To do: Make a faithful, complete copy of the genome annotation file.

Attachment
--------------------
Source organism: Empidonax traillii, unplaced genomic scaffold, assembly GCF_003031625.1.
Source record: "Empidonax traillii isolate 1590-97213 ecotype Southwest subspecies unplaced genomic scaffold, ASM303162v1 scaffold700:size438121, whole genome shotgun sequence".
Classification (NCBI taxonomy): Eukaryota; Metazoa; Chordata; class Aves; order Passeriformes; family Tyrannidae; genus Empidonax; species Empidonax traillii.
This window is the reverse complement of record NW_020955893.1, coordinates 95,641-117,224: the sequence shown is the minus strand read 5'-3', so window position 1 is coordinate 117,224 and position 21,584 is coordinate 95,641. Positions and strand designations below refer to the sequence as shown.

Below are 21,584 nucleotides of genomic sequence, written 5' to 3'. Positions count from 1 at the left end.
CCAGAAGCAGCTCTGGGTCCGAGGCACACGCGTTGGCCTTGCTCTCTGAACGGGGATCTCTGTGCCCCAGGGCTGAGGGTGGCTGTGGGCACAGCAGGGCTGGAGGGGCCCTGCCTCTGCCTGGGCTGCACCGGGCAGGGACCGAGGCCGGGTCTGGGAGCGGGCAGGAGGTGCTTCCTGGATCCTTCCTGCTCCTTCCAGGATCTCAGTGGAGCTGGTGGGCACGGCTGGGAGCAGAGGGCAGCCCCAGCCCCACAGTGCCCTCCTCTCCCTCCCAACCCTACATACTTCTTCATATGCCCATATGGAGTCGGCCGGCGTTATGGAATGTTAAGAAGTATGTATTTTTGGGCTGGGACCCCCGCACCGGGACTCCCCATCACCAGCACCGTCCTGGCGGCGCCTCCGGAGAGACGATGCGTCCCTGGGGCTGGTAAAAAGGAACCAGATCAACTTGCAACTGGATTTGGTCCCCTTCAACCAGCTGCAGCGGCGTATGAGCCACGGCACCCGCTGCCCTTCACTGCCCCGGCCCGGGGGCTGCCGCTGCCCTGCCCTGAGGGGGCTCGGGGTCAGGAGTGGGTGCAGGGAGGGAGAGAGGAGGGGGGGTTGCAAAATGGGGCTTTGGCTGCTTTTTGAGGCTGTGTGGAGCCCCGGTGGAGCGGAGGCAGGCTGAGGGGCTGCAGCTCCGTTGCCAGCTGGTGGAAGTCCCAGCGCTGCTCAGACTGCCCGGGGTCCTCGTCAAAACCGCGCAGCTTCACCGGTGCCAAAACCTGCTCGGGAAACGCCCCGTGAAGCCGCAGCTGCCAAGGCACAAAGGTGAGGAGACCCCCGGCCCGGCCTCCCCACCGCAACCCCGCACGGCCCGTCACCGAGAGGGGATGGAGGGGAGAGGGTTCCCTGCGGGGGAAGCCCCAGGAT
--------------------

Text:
Source organism: Empidonax traillii, unplaced genomic scaffold, assembly GCF_003031625.1.
Source record: "Empidonax traillii isolate 1590-97213 ecotype Southwest subspecies unplaced genomic scaffold, ASM303162v1 scaffold700:size438121, whole genome shotgun sequence".
Classification (NCBI taxonomy): Eukaryota; Metazoa; Chordata; class Aves; order Passeriformes; family Tyrannidae; genus Empidonax; species Empidonax traillii.
This window is the reverse complement of record NW_020955893.1, coordinates 95,641-117,224: the sequence shown is the minus strand read 5'-3', so window position 1 is coordinate 117,224 and position 21,584 is coordinate 95,641. Positions and strand designations below refer to the sequence as shown.

Below are 21,584 nucleotides of genomic sequence, written 5' to 3'. Positions count from 1 at the left end.
CCAGAAGCAGCTCTGGGTCCGAGGCACACGCGTTGGCCTTGCTCTCTGAACGGGGATCTCTGTGCCCCAGGGCTGAGGGTGGCTGTGGGCACAGCAGGGCTGGAGGGGCCCTGCCTCTGCCTGGGCTGCACCGGGCAGGGACCGAGGCCGGGTCTGGGAGCGGGCAGGAGGTGCTTCCTGGATCCTTCCTGCTCCTTCCAGGATCTCAGTGGAGCTGGTGGGCACGGCTGGGAGCAGAGGGCAGCCCCAGCCCCACAGTGCCCTCCTCTCCCTCCCAACCCTACATACTTCTTCATATGCCCATATGGAGTCGGCCGGCGTTATGGAATGTTAAGAAGTATGTATTTTTGGGCTGGGACCCCCGCACCGGGACTCCCCATCACCAGCACCGTCCTGGCGGCGCCTCCGGAGAGACGATGCGTCCCTGGGGCTGGTAAAAAGGAACCAGATCAACTTGCAACTGGATTTGGTCCCCTTCAACCAGCTGCAGCGGCGTATGAGCCACGGCACCCGCTGCCCTTCACTGCCCCGGCCCGGGGGCTGCCGCTGCCCTGCCCTGAGGGGGCTCGGGGTCAGGAGTGGGTGCAGGGAGGGAGAGAGGAGGGGGGGTTGCAAAATGGGGCTTTGGCTGCTTTTTGAGGCTGTGTGGAGCCCCGGTGGAGCGGAGGCAGGCTGAGGGGCTGCAGCTCCGTTGCCAGCTGGTGGAAGTCCCAGCGCTGCTCAGACTGCCCGGGGTCCTCGTCAAAACCGCGCAGCTTCACCGGTGCCAAAACCTGCTCGGGAAACGCCCCGTGAAGCCGCAGCTGCCAAGGCACAAAGGTGAGGAGACCCCCGGCCCGGCCTCCCCACCGCAACCCCGCACGGCCCGTCACCGAGAGGGGATGGAGGGGAGAGGGTTCCCTGCGGGGGAAGCCCCAGGAT